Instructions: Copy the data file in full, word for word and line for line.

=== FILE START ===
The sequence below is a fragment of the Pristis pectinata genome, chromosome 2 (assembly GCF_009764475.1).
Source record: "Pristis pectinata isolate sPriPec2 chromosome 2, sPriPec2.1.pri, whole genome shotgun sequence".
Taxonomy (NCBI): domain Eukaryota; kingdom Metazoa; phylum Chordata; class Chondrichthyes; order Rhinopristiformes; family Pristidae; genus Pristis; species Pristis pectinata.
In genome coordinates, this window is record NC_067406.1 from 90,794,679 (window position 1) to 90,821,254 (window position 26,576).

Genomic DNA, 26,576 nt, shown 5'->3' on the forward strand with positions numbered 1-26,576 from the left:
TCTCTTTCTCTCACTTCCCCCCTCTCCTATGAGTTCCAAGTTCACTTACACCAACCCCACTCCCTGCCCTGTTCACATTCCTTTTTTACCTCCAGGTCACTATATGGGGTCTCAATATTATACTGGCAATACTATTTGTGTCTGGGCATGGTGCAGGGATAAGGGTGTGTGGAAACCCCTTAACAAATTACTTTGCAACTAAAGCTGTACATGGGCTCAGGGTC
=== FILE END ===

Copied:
The sequence below is a fragment of the Pristis pectinata genome, chromosome 2 (assembly GCF_009764475.1).
Source record: "Pristis pectinata isolate sPriPec2 chromosome 2, sPriPec2.1.pri, whole genome shotgun sequence".
Taxonomy (NCBI): domain Eukaryota; kingdom Metazoa; phylum Chordata; class Chondrichthyes; order Rhinopristiformes; family Pristidae; genus Pristis; species Pristis pectinata.
In genome coordinates, this window is record NC_067406.1 from 90,794,679 (window position 1) to 90,821,254 (window position 26,576).

Genomic DNA, 26,576 nt, shown 5'->3' on the forward strand with positions numbered 1-26,576 from the left:
TCTCTTTCTCTCACTTCCCCCCTCTCCTATGAGTTCCAAGTTCACTTACACCAACCCCACTCCCTGCCCTGTTCACATTCCTTTTTTACCTCCAGGTCACTATATGGGGTCTCAATATTATACTGGCAATACTATTTGTGTCTGGGCATGGTGCAGGGATAAGGGTGTGTGGAAACCCCTTAACAAATTACTTTGCAACTAAAGCTGTACATGGGCTCAGGGTC